Estrogen receptor beta signaling alters cellular inflammasomes activity after global cerebral ischemia in reproductively senescence female rats

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Periodic treatments with estrogen receptor subtype-β (ER-β) agonist reduce post-ischemic hippocampal injury in ovariectomized rats. However, the underlying mechanism of how ER-β agonists protect the brain remains unknown. Global cerebral ischemia activates the innate immune response, and a key component of the innate immune response is the inflammasome. This study tests the hypothesis that ER-β regulates inflammasome activation in the hippocampus, thus reducing ischemic hippocampal damage in reproductively senescent female rats that received periodic ER-β agonist treatments. First, we determined the effect of hippocampal ER-β silencing on the expression of the inflammasome proteins caspase 1, apoptosis-associated speck-like protein containing a CARD (ASC), and interleukin (IL)-1β. Silencing of ER-β attenuated 17β-estradiol mediated decrease in caspase 1, ASC, and IL-1β. Next, we tested the hypothesis that periodic ER-β agonist treatment reduces inflammasome activation and ischemic damage in reproductively senescent female rats. Periodic ER-β agonist treatments significantly decreased inflammasome activation and increased post-ischemic live neuronal counts by 32% (p < 0.05) as compared to the vehicle-treated, reproductively senescent rats. Current findings demonstrated that ER-β activation regulates inflammasome activation and protects the brain from global ischemic damage in reproductively senescent female rats. Further investigation on the role of a periodic ER-β agonist regimen to reduce the innate immune response in the brain could help reduce the incidence and the impact of global cerebral ischemia in post-menopausal women.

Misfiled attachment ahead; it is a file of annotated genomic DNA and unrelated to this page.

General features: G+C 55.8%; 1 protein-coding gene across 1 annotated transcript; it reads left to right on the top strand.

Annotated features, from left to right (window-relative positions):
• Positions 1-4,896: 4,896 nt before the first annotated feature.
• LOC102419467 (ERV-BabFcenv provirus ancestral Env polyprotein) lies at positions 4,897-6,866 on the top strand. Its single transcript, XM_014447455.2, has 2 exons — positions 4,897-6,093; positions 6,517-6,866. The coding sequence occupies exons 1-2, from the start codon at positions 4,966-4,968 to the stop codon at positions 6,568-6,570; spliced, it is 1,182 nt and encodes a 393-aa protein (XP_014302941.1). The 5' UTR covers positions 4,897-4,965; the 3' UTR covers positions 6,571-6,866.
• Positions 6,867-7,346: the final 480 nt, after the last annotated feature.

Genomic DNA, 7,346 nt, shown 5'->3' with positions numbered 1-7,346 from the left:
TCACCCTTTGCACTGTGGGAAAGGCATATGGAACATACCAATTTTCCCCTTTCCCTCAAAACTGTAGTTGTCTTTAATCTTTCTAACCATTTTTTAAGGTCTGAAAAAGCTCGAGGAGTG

Original languageEnglish (US)
Pages (from-to)492-496
Number of pages5
JournalJournal of neurochemistry
Issue number3
StatePublished - Feb 1 2016



  • NOD-like receptor
  • caspase-1
  • cerebral ischemia
  • interleukin 1beta
  • neuroprotection

ASJC Scopus subject areas

  • Biochemistry
  • Cellular and Molecular Neuroscience

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